As the scope of the mission expanded, so did the number and fervor of its volunteers. The expanding team served nearly every need of its neighbors, creating everything from food pantries to clothing giveaways to kids’ summer camps and retirees’ bingo nights. Most of the beneficiaries weren’t Catholic — they still aren’t — but, as Lombardo preaches, the mission exists not because the neighbors are Catholic, but because the missionaries are.
The Mission of Our Lady ingratiated itself into its neighborhood not through a traditional parish or by aggressive evangelization. It simply served, in a “they’ll know we are Christians by our love” kind of way. In time, some volunteers realized that they’d like to do that kind of work for the rest of their lives.
Within a few years of the mission’s founding, three of Lombardo’s regulars had told him they wanted to explore religious life. They asked his advice in replicating the discernment process he’d gone through in his youth, and he obliged.
“He had encouraged us to go to other communities,” says Sister Kate O’Leary, a Xavier University graduate. “But as we kept going around the Midwest to different communities but not really feeling called or at home there, he said, ‘Well, maybe something’s stirring here.’”
O’Leary and Sisters Alicia Torres and Stephanie Baliga were convinced their calls were to be servants to the people of Humboldt Park. The soon-to-be novices worked with Lombardo to establish an official, shared charism — they would live in community at Our Lady of the Angels and work with locals there, and they would follow St. Francis. In 2010, the group was granted a charter as the Franciscans of the Eucharist of Chicago.
Father Bob had found his community.
Founding a new order is less unusual than it sounds, according to Sister Joan McGlinchey, the archdiocese’s vicar for religious. But founding one that lasts is a challenge. Ten years in, the Franciscans of the Eucharist have grown from three members to 11 — nine women and two men, everyone but Lombardo under the age of 45 — and their expansion shows no sign of slowing.
“Going back to the ’90s, it was a big trend to have these splinter groups,” McGlinchey says. “But a lot of those groups failed miserably. They didn’t have a really strong identity, and they didn’t have the means to survive. But his group did. It had a real purpose, a real identity.”
Focusing so strongly on direct service to the community has helped the Franciscans of the Eucharist, she adds, but so has having a strong leader. “Bob has a unique gift,” she says. “He has a founding-type personality.”
Joining an order with little established history, some of the members admit, had its risks. Yet thanks to Lombardo’s steady hand, they always felt that Our Lady of the Angels would succeed.
“Looking back, I think now, ‘Wow, that was very brave,’” says Sister Mitchell, who became the fourth Franciscan of the Eucharist when she entered the community in 2013. “But it didn’t even dawn on me.”
As she remembers it, she walked through the door of the rectory, met Lombardo and knew. “I was home.”
A Birkenstock-wearing white priest from New England may seem like an unusual minister to a Chicago neighborhood where the demographics skew overwhelmingly nonwhite and non-Catholic. But Lombardo insists the relationship has been good.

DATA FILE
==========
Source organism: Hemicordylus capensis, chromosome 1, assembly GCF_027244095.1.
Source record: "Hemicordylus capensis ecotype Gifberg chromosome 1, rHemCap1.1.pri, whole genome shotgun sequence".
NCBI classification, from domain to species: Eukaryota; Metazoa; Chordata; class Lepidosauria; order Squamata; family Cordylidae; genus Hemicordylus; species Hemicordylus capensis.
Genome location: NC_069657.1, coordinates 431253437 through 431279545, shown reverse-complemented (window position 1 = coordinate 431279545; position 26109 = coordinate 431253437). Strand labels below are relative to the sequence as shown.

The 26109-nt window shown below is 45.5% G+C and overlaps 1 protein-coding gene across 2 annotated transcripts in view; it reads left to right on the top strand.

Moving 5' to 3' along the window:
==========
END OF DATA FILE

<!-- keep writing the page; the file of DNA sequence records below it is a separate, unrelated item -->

Though the residents of Humboldt Park differ today from those who called it home in the 1950s, he says, they know the area’s history. From textbooks and local lore, they learned about the tragic fire — and, by their own witness, many remember the days when the church and school thrived and the days when, at first slowly and then suddenly, they no longer did. Locals may worship differently from the Franciscans (if they worship at all), but they welcome their habit-wearing neighbors nonetheless.
“They’re like angels for everyone around here,” says Ana Lopez, who lives near the mission and uses its services.
Outside the rectory where Lombardo — still a Franciscan Friar of the Renewal — and his young order live, a stone placard engraved with angels memorializes the students and teachers lost in the historic fire. “Pray for those who perished here,” it reads, “and those who tried to save lives.”
Six decades later, that’s still, essentially, what Our Lady of the Angels is about.
The church no longer operates as a standard Catholic parish, and the rebuilt school no longer has students running through its halls. But the Franciscans pray daily for the lives that were lost in the place they call home, and, in their work, they try their best to save lives — or at least improve them — in the hardscrabble neighborhood where they serve.
“I gave this a shot not knowing how it would all turn out,” Lombardo says. “And even to my surprise, it’s turned out better than I could have imagined.”
A decade and a half in, Chicago has been home for the priest nearly as long as the Bronx was, and his work is ever-expanding. A retreat center is scheduled to open in the former school building this fall, and, in the midst of the pandemic, Lombardo’s mission was one of few in the city both allowed to and prepared to serve the needy in a time of unprecedented, global crisis.
Once the crisis has passed, it’s hard to say what the next chapter will be for Our Lady of the Angels. But when it arrives, Father Bob Lombardo will be there, ready to adapt.
Sarah Cahalan, a former associate editor of this magazine, earned her master’s degree from the Medill School of Journalism at Northwestern University and is now working on the COVID-19 tracking team for The New York Times. In September Father Lombardo was named an auxiliary bishop for the Archdiocese of Chicago.